I can start my bike up, with full choke on, but after a few minutes it will die. Also, whenever I give it gas with the throttle, it immediately dies.

Something has to be fubar with the main jet circuit of carb. That explains why it starts and then shortly thereafter shuts down. Also explains why when you give it gas it cuts out cold.

U have ignition but NO engine will run without proper fuel flow.

Jul 31, 2015 | 1995 Triumph Triumph Thunderbird

1 Answer

2001 Triumph Legend TT engine oil flooding with petrol

Hi, Malcolm you're getting ready to go riding you pull out the dipstick to check your oil level and are greeted with the unmistakable smell of gasoline. What happens next depends on the following:
1. You have experienced this before and do not start the engine but do change your oil and filter leaving it 1 quart low until the engine reaches operating temperature then top off as necessary.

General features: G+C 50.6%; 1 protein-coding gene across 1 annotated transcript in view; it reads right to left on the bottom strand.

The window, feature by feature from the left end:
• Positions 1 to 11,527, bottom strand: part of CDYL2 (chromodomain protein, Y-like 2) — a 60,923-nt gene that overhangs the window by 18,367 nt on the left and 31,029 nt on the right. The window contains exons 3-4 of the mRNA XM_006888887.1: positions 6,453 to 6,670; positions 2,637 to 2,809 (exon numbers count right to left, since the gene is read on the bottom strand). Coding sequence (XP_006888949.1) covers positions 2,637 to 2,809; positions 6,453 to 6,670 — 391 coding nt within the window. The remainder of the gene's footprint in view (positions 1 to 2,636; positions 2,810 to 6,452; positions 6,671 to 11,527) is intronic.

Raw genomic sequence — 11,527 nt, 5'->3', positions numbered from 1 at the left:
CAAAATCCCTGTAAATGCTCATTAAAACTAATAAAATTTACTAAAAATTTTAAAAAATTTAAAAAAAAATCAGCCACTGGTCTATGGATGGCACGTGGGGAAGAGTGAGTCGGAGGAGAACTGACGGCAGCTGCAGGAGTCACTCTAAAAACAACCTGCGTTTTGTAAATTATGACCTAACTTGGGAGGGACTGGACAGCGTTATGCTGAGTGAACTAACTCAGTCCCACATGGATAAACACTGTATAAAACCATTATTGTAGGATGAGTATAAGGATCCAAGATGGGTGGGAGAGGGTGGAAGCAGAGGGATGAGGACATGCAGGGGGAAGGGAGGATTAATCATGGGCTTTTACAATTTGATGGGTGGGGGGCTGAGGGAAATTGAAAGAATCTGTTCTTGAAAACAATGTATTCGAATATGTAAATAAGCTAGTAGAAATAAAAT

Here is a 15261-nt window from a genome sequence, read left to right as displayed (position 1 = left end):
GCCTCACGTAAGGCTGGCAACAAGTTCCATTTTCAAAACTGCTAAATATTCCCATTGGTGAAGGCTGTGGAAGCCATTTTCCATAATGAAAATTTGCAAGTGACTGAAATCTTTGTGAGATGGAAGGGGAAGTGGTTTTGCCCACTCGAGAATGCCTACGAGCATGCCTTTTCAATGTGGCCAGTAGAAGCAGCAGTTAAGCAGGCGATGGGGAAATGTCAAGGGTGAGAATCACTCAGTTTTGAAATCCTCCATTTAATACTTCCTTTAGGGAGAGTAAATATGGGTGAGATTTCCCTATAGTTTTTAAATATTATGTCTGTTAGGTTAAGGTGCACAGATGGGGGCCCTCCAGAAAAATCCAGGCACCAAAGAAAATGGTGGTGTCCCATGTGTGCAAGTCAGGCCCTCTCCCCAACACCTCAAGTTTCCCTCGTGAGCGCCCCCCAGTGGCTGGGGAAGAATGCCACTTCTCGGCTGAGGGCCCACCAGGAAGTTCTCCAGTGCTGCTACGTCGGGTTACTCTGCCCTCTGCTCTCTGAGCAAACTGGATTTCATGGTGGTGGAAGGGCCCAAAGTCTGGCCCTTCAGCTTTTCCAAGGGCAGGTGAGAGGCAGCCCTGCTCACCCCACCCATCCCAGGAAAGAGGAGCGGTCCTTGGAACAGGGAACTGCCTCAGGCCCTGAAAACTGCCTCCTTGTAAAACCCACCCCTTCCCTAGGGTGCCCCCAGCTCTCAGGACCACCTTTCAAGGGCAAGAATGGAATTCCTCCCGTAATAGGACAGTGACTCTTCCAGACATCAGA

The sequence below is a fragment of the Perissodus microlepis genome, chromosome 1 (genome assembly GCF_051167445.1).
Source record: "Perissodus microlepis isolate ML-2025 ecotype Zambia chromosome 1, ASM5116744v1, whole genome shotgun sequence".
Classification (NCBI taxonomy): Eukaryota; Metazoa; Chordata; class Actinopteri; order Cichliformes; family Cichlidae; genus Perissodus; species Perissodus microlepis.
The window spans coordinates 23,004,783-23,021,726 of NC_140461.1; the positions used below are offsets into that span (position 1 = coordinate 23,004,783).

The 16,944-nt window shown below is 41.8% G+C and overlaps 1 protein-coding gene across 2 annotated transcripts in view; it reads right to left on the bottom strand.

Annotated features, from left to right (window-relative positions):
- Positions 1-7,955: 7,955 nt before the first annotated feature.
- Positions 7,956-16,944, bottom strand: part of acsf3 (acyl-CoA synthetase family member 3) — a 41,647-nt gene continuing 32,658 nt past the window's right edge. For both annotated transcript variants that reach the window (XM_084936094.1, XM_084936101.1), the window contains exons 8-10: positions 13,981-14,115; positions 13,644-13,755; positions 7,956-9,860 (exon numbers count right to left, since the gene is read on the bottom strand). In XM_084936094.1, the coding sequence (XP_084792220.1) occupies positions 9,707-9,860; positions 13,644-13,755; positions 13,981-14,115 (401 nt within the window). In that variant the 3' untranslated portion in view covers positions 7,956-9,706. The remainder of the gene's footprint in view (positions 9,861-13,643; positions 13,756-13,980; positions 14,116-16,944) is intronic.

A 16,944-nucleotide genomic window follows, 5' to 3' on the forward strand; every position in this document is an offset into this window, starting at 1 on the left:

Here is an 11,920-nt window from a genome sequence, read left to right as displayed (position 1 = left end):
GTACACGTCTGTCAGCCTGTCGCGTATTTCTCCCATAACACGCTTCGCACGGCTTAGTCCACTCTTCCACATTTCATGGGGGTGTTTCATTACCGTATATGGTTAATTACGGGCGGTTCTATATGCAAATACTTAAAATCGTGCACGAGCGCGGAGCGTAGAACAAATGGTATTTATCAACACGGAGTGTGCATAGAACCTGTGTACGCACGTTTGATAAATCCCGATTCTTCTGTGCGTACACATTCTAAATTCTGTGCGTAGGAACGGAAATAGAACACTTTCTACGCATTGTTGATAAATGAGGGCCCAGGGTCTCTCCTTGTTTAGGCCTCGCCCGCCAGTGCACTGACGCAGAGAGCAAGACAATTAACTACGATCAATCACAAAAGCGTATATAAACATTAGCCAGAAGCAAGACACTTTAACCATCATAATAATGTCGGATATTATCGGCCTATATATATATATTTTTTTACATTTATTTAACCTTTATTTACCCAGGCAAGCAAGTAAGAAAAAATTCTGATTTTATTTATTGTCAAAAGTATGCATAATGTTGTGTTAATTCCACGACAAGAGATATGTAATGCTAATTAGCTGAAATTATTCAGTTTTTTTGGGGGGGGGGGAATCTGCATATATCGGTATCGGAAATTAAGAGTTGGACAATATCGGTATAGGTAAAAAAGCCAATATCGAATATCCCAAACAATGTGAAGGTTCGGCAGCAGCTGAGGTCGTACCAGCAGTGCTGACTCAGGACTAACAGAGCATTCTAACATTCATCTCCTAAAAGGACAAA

2. The amount of time your bike has been sitting since the last time the engine was running.
3. The amount of gas and contaminants in the tank.
4. The oil pump location, exterior or interior.
5. The condition of your petcock gasket/seal/diaphragm.
If your gas tank was low and you start the engine probably nothing you would notice but if your gas tank was full and you start your engine the oil/gas mixture can blow into your air filter, come streaming out of your crankcase breather hose, and launch your oil tank cap followed by a blast of oil. The mess can be minor or you need to call a Hazmat team for assistance. This will also happen if you overfill your oil tank.
Next is the how and why gas can get into your oil tank/system:
a. The vacuum petcock rubber/diaphragm fails, which allows gas to flow from the fuel tank through the petcock, through the vacuum line into the intake manifold, then into the combustion chamber, where it seeps past the piston rings and into the bottom end.